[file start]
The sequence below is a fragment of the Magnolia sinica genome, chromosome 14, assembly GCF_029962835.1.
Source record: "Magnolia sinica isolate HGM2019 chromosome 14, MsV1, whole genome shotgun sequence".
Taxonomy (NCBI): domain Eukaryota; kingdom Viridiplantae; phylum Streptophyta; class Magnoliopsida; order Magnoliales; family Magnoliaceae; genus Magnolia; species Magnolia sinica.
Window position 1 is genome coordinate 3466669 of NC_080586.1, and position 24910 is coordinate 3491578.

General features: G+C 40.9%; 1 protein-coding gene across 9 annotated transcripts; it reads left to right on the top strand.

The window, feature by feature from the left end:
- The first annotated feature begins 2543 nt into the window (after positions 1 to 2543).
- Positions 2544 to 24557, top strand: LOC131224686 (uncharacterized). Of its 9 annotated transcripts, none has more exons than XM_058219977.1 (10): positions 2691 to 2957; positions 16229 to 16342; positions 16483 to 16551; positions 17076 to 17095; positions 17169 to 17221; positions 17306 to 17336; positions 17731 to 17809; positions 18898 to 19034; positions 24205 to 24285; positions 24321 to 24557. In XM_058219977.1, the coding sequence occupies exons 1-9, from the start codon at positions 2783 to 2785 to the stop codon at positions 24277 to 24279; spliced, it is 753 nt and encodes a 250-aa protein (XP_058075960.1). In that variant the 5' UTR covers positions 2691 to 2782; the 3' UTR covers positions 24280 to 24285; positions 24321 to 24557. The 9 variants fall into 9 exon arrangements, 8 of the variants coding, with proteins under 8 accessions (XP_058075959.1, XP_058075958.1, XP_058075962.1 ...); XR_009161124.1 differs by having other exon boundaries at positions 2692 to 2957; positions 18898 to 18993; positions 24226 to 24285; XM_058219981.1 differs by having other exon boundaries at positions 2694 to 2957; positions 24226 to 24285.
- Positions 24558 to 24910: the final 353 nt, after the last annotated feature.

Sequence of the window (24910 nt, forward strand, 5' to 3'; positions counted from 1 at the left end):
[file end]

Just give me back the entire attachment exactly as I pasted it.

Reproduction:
The sequence below is a fragment of the Magnolia sinica genome, chromosome 14, assembly GCF_029962835.1.
Source record: "Magnolia sinica isolate HGM2019 chromosome 14, MsV1, whole genome shotgun sequence".
Taxonomy (NCBI): domain Eukaryota; kingdom Viridiplantae; phylum Streptophyta; class Magnoliopsida; order Magnoliales; family Magnoliaceae; genus Magnolia; species Magnolia sinica.
Window position 1 is genome coordinate 3466669 of NC_080586.1, and position 24910 is coordinate 3491578.

General features: G+C 40.9%; 1 protein-coding gene across 9 annotated transcripts; it reads left to right on the top strand.

The window, feature by feature from the left end:
- The first annotated feature begins 2543 nt into the window (after positions 1 to 2543).
- Positions 2544 to 24557, top strand: LOC131224686 (uncharacterized). Of its 9 annotated transcripts, none has more exons than XM_058219977.1 (10): positions 2691 to 2957; positions 16229 to 16342; positions 16483 to 16551; positions 17076 to 17095; positions 17169 to 17221; positions 17306 to 17336; positions 17731 to 17809; positions 18898 to 19034; positions 24205 to 24285; positions 24321 to 24557. In XM_058219977.1, the coding sequence occupies exons 1-9, from the start codon at positions 2783 to 2785 to the stop codon at positions 24277 to 24279; spliced, it is 753 nt and encodes a 250-aa protein (XP_058075960.1). In that variant the 5' UTR covers positions 2691 to 2782; the 3' UTR covers positions 24280 to 24285; positions 24321 to 24557. The 9 variants fall into 9 exon arrangements, 8 of the variants coding, with proteins under 8 accessions (XP_058075959.1, XP_058075958.1, XP_058075962.1 ...); XR_009161124.1 differs by having other exon boundaries at positions 2692 to 2957; positions 18898 to 18993; positions 24226 to 24285; XM_058219981.1 differs by having other exon boundaries at positions 2694 to 2957; positions 24226 to 24285.
- Positions 24558 to 24910: the final 353 nt, after the last annotated feature.

Sequence of the window (24910 nt, forward strand, 5' to 3'; positions counted from 1 at the left end):